Here Are the Best Vegetables to Grow in Containers, Pots, or Window Boxes
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Even if you don’t have a ton of space for a vegetable garden, that doesn’t mean you can’t grow your own veggies at home! Many types of vegetables, including greens, potatoes, and peppers, grow well in containers like pots and window boxes. Plus, nothing tastes better than vegetables picked fresh just minutes before you serve them!
To get started, you’ll need to find a spot in full sun for your containers. That means at least six hours of direct sunlight; most vegetables won’t produce well in shade. Shallow-rooted veggies, such as different types of lettuces, will do fine in window boxes, but larger plants, such as tomatoes need a container that’s at least 12-inches deep. And the more room, the better! Fill containers with any type of potting soil (not bagged garden soil, which isn't the same thing) for best results.
You’ll also want to make sure you have a water source nearby. Nothing’s a bigger drag than having to haul heavy watering cans to your pots, which will need to be watered daily in the heat of summer. You should also feed your container plants frequently because nutrients tend to leach out of pots quickly as you water; even potting soil that contains fertilizer needs a boost after about a month or two of growth. Any general-purpose fertilizer is fine, but follow the package instructions.
Whether you're a beginner gardener, or you just have limited yard space, these container vegetable garden ideas are perfect for any patio, balcony, or porch.
Ridiculously easy to grow from seed, lettuce grows well in shallow containers. Sprinkle the seeds onto the potting soil, pat down and keep seeds moist until they sprout. Then start picking baby lettuce in as little as 30 days.
Some eggplant plants get huge, but many newer varieties stay nice and compact so they work in containers. They'll yield plenty of eggplants from midsummer on. Look for petite varieties such as Meatball, Fairytale or Patio Baby.
Spinach is another green that’s simple to grow from seed in containers. Like lettuce, keep the potting soil moist until the seeds sprout, then pick baby spinach, or let plants mature to full size (read the seed package to learn how many days to maturity).
As crazy as it sounds, potatoes are fun and easy to grow in containers. Make sure to use seed potatoes, not the ones from your kitchen, which likely have been treated to prevent sprouting.
Both hot and sweet peppers do well in pots. Look for container-friendly varieties such as Sweet Gypsy, Sweet Snackabelle, and Shisito.
Cherry tomatoes not only grow well in containers, they’re prolific producers. Look for types that have been bred for containers, such as Cherry Baby, Husky Cherry, Baby Boomer, or Patio Choice Yellow.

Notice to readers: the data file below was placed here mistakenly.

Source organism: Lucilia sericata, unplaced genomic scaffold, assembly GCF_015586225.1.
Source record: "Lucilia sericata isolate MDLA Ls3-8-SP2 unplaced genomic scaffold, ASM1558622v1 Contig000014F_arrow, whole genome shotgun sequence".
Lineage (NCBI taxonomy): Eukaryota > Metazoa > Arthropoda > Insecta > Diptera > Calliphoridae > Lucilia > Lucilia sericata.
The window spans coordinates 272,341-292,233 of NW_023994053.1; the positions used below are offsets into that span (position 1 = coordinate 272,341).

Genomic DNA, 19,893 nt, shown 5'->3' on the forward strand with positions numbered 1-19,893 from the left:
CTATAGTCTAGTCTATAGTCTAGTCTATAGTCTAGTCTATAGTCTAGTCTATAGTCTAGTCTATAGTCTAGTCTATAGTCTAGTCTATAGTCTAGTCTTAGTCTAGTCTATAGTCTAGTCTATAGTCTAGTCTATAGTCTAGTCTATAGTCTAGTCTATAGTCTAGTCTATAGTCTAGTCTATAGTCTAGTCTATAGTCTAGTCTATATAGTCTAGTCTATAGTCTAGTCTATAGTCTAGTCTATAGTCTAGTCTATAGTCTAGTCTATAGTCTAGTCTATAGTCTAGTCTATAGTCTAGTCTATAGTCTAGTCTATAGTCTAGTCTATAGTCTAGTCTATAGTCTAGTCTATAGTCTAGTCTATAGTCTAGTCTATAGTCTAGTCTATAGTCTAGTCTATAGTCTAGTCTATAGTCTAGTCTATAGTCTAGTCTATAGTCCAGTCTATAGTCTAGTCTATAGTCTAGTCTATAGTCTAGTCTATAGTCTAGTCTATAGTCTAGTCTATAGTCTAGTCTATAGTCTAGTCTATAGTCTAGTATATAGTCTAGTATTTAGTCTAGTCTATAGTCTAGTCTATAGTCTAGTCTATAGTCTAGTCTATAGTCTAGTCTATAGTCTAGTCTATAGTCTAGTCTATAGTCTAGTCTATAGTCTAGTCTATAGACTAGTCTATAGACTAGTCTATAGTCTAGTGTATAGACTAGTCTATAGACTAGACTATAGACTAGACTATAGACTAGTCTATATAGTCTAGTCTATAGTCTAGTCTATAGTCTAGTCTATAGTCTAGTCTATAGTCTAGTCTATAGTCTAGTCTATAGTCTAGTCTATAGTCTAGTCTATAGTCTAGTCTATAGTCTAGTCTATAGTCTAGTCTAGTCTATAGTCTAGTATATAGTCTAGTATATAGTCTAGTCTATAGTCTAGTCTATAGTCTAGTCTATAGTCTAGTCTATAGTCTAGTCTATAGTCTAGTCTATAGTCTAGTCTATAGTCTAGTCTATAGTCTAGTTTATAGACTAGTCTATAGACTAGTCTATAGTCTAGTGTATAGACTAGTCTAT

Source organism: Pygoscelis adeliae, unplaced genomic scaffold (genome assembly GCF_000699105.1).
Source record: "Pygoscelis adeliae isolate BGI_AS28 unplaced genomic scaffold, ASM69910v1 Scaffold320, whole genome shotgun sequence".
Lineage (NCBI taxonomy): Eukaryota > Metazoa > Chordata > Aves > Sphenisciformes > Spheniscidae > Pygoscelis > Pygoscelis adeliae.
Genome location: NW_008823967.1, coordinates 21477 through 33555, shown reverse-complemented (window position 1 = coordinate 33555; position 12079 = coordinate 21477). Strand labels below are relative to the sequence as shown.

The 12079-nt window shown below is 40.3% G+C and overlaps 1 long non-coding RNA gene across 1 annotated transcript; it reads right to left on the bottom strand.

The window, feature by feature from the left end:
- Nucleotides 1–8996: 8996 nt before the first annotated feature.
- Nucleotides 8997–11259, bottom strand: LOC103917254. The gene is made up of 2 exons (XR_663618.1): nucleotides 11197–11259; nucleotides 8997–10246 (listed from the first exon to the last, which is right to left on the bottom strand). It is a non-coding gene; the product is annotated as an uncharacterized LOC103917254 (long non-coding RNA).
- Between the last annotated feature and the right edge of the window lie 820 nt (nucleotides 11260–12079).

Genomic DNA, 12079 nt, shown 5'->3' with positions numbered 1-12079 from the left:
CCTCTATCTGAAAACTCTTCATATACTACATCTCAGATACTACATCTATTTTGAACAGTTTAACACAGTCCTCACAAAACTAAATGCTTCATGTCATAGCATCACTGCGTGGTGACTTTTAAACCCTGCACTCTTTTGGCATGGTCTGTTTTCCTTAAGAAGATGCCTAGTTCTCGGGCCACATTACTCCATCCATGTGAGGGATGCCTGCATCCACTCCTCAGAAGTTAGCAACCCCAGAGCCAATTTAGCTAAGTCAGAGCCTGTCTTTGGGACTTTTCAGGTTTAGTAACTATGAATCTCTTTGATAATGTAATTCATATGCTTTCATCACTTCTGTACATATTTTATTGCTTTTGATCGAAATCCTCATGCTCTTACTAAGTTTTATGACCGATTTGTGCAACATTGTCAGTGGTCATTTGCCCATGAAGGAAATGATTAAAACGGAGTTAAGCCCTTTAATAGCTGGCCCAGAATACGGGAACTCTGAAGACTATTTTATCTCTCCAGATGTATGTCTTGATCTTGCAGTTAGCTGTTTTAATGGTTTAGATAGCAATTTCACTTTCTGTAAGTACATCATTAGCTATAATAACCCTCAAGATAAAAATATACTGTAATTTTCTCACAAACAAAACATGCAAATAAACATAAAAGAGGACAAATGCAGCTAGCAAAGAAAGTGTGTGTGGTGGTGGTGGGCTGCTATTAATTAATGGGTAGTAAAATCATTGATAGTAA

Pole beans need staking, but they produce for a longer period of time than bush beans. Bush beans stay more mounded and compact. Check out container-friendly varieties such as Mascotte, Contender and Big Kahuna.
Radishes are easy to grow from seed, and many types are ready in less than a month! Plant successively every week or so for a long harvest period.
Kale is a hardy green that doesn’t mind the cold, so you can get an early start in spring or plant in mid to late summer for fall and early winter harvests.
Peas love chilly weather, so plant the seeds in early spring while it’s still cool. Plant a few large containers successively, so you’ll get peas for a few weeks. Little Snappea, Tom Thumb and Little Marvel are good container choices.
Turnips might not be the first veggie you think of for containers, but many newer varieties are more compact and can be harvested fresh and eaten raw like radishes. The greens are edible, too. Silky Sweet is a standout variety with pretty, crunchy, white flesh.
Forget about those soft, squishy cukes you buy at the store. Grow your own fresh, crisp cucumbers in containers! Most types will need a trellis to climb. Look for varieties such as Patio Snacker or Heirloom Lemon, a delicious yellow, round cucumber variety.
Swiss chard is an often overlooked leafy green, but it shouldn’t be! The stems of these plants come in a rainbow of colors, so they’re pretty enough to interplant with ornamental flowers, such as marigolds or snapdragons. Bright Lights is a rainbow-hued mix of bright yellow, white, and pink-stemmed varieties.
No edible garden is complete without herbs. Plus, it’s so much cheaper to grow your own than to buy those packages at the supermarket. Plant mixed containers of your favorites. Perennials that will return next year include chives, oregano, sage, and thyme. Annual herbs, which you’ll need to replant every year, include basil, rosemary (though it’s perennial in warm climates), and cilantro.
Green onions, or scallions, are the easiest onions to grow, maturing in about 60 days. They’re inexpensive to grow yet they add plenty of snap and flavor to dishes.
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